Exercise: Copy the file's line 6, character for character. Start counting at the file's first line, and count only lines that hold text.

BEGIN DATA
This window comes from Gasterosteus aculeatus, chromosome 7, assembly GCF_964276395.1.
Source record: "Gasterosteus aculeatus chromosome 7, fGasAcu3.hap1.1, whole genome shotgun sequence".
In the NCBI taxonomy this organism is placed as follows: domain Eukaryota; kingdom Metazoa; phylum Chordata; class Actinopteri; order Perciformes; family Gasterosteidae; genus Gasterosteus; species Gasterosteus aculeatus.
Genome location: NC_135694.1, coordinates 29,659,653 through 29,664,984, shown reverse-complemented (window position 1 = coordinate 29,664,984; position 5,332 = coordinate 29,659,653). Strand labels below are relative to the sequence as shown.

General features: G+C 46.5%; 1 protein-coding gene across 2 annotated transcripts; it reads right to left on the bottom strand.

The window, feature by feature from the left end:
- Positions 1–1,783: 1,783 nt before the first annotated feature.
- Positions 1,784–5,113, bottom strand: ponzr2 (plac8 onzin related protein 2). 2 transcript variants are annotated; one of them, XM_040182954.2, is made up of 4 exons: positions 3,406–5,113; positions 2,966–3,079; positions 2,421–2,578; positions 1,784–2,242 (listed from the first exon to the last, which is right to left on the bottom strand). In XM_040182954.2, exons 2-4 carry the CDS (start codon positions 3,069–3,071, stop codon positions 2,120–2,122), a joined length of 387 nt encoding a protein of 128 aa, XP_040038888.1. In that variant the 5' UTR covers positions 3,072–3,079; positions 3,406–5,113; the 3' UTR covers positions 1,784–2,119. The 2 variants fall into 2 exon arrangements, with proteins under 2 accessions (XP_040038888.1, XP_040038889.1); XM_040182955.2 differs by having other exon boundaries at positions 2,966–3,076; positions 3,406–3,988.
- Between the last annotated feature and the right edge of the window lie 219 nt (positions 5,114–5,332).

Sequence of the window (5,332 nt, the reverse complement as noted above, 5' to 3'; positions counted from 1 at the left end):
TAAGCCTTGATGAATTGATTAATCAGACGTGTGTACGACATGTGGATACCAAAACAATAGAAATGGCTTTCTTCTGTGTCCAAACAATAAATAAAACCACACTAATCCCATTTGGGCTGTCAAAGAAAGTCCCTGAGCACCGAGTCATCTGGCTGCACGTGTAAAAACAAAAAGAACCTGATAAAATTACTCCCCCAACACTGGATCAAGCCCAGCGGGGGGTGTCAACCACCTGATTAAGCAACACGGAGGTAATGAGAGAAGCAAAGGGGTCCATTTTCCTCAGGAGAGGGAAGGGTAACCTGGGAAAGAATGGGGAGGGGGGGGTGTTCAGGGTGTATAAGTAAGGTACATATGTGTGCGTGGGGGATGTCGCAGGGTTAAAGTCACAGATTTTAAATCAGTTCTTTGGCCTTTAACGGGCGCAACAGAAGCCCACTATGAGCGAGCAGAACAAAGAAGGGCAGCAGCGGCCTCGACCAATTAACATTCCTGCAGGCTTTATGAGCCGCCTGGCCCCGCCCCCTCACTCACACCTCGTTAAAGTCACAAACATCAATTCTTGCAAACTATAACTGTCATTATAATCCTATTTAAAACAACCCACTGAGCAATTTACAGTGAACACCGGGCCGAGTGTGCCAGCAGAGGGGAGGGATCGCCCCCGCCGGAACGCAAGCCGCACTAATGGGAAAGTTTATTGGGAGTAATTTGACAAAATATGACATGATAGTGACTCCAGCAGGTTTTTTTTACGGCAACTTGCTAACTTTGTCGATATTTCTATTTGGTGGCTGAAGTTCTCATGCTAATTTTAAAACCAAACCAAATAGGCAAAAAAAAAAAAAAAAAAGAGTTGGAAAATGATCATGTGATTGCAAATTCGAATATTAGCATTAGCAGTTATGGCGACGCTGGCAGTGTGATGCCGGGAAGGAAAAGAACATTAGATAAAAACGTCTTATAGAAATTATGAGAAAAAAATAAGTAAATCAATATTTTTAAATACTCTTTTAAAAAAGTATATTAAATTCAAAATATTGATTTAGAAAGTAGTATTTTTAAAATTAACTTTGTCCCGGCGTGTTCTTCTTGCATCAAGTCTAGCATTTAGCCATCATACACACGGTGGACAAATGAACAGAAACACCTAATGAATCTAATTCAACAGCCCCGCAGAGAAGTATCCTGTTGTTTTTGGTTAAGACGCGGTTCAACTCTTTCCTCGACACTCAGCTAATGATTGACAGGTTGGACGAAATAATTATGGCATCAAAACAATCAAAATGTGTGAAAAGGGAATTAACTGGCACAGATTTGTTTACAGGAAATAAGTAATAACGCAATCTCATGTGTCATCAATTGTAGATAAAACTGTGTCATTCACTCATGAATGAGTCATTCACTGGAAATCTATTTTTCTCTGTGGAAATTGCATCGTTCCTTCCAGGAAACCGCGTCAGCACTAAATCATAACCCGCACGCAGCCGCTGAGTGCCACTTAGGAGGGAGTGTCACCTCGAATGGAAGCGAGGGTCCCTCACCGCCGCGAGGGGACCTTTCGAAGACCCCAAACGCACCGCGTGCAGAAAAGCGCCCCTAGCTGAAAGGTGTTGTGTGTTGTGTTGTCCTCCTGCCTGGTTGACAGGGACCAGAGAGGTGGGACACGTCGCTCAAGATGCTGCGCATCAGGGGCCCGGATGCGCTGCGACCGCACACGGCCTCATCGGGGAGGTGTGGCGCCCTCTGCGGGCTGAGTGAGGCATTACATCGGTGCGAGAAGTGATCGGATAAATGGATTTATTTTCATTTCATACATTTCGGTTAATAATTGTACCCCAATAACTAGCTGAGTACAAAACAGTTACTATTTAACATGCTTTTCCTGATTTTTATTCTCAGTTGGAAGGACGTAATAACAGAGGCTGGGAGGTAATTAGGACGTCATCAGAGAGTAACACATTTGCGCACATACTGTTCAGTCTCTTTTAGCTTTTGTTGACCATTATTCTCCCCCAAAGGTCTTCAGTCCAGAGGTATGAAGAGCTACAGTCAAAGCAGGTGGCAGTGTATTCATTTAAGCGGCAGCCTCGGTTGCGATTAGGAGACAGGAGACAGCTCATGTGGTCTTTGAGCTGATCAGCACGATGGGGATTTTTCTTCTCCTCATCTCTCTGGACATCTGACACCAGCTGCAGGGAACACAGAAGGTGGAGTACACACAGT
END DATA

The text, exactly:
The window, feature by feature from the left end: